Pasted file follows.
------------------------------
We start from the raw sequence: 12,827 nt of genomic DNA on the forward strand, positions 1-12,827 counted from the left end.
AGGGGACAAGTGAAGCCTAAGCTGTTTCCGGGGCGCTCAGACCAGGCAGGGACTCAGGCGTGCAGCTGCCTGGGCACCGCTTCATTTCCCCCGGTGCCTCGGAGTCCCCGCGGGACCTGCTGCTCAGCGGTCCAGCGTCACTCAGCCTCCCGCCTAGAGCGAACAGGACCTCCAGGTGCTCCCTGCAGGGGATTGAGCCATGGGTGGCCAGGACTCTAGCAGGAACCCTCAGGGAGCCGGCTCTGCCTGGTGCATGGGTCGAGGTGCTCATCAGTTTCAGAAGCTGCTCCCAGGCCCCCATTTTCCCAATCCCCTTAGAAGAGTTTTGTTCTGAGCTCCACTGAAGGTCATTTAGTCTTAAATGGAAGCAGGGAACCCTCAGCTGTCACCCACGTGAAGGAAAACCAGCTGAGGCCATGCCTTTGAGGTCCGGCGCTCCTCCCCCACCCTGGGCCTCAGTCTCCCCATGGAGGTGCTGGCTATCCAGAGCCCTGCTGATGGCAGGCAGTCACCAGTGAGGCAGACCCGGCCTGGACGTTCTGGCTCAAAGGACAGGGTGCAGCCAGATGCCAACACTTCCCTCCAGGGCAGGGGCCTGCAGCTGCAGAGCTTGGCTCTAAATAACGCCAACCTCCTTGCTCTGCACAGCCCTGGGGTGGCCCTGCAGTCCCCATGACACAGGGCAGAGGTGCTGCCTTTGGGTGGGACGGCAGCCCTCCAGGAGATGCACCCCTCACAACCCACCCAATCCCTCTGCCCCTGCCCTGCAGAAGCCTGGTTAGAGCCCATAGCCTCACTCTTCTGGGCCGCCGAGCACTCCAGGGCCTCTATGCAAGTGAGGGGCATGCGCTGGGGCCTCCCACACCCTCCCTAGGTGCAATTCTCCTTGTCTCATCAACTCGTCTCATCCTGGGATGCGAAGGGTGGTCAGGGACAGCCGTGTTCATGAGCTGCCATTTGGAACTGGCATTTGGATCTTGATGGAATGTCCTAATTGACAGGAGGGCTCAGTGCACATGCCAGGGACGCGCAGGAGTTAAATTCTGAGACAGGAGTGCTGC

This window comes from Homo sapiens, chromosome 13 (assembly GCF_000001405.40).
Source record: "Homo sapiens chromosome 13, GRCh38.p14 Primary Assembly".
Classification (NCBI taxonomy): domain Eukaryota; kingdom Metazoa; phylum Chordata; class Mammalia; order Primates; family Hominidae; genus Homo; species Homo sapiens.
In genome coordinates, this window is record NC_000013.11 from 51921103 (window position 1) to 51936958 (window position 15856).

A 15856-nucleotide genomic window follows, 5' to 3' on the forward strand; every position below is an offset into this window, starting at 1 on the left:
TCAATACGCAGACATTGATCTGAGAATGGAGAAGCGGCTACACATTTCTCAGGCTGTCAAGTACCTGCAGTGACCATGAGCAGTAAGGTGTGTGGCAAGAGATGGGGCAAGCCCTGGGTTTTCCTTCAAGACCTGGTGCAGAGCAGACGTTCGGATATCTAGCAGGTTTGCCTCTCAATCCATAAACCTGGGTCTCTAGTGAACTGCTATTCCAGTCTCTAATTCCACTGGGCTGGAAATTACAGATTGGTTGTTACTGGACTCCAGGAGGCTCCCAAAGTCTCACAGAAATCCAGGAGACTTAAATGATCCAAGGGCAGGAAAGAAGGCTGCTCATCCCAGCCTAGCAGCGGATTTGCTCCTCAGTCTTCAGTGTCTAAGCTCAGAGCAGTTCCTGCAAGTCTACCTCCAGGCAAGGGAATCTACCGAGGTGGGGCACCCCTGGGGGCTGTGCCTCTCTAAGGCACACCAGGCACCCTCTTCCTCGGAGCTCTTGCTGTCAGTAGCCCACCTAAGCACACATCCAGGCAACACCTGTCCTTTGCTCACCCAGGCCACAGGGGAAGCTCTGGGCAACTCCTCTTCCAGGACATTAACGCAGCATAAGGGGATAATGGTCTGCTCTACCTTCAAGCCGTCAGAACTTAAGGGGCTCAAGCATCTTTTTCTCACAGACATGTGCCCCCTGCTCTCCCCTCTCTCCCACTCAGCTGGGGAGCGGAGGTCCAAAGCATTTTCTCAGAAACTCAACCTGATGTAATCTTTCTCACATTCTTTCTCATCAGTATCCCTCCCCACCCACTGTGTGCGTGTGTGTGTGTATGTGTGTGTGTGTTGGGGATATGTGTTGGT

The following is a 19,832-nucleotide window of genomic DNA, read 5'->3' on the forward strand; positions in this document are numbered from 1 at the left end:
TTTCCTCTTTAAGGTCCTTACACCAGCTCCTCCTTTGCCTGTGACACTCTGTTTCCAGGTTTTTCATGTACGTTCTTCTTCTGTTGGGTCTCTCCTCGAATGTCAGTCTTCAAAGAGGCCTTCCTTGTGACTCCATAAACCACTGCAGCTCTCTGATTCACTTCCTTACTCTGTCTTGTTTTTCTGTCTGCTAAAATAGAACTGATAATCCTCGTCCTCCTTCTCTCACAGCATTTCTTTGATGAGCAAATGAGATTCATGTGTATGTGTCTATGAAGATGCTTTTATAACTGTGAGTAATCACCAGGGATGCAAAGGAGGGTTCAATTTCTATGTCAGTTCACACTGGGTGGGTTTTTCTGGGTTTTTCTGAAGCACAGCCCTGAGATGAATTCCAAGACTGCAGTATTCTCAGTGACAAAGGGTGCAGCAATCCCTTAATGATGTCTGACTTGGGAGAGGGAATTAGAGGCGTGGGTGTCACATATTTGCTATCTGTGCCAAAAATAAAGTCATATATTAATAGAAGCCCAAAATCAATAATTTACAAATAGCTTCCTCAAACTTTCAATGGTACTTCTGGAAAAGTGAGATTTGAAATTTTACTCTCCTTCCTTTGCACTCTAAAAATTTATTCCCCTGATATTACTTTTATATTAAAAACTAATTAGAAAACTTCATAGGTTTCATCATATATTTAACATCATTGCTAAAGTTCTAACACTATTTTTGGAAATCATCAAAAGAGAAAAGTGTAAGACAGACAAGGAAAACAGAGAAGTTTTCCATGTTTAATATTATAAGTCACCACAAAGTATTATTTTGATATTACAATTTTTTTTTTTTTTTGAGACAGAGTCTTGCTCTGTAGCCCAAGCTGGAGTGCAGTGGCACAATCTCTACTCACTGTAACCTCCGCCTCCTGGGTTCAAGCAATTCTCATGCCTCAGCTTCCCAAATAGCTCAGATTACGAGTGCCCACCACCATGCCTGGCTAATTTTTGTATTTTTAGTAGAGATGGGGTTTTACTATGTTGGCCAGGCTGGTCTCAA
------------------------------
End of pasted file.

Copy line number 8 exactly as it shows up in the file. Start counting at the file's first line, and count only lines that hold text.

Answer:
TCAATACGCAGACATTGATCTGAGAATGGAGAAGCGGCTACACATTTCTCAGGCTGTCAAGTACCTGCAGTGACCATGAGCAGTAAGGTGTGTGGCAAGAGATGGGGCAAGCCCTGGGTTTTCCTTCAAGACCTGGTGCAGAGCAGACGTTCGGATATCTAGCAGGTTTGCCTCTCAATCCATAAACCTGGGTCTCTAGTGAACTGCTATTCCAGTCTCTAATTCCACTGGGCTGGAAATTACAGATTGGTTGTTACTGGACTCCAGGAGGCTCCCAAAGTCTCACAGAAATCCAGGAGACTTAAATGATCCAAGGGCAGGAAAGAAGGCTGCTCATCCCAGCCTAGCAGCGGATTTGCTCCTCAGTCTTCAGTGTCTAAGCTCAGAGCAGTTCCTGCAAGTCTACCTCCAGGCAAGGGAATCTACCGAGGTGGGGCACCCCTGGGGGCTGTGCCTCTCTAAGGCACACCAGGCACCCTCTTCCTCGGAGCTCTTGCTGTCAGTAGCCCACCTAAGCACACATCCAGGCAACACCTGTCCTTTGCTCACCCAGGCCACAGGGGAAGCTCTGGGCAACTCCTCTTCCAGGACATTAACGCAGCATAAGGGGATAATGGTCTGCTCTACCTTCAAGCCGTCAGAACTTAAGGGGCTCAAGCATCTTTTTCTCACAGACATGTGCCCCCTGCTCTCCCCTCTCTCCCACTCAGCTGGGGAGCGGAGGTCCAAAGCATTTTCTCAGAAACTCAACCTGATGTAATCTTTCTCACATTCTTTCTCATCAGTATCCCTCCCCACCCACTGTGTGCGTGTGTGTGTGTATGTGTGTGTGTGTTGGGGATATGTGTTGGT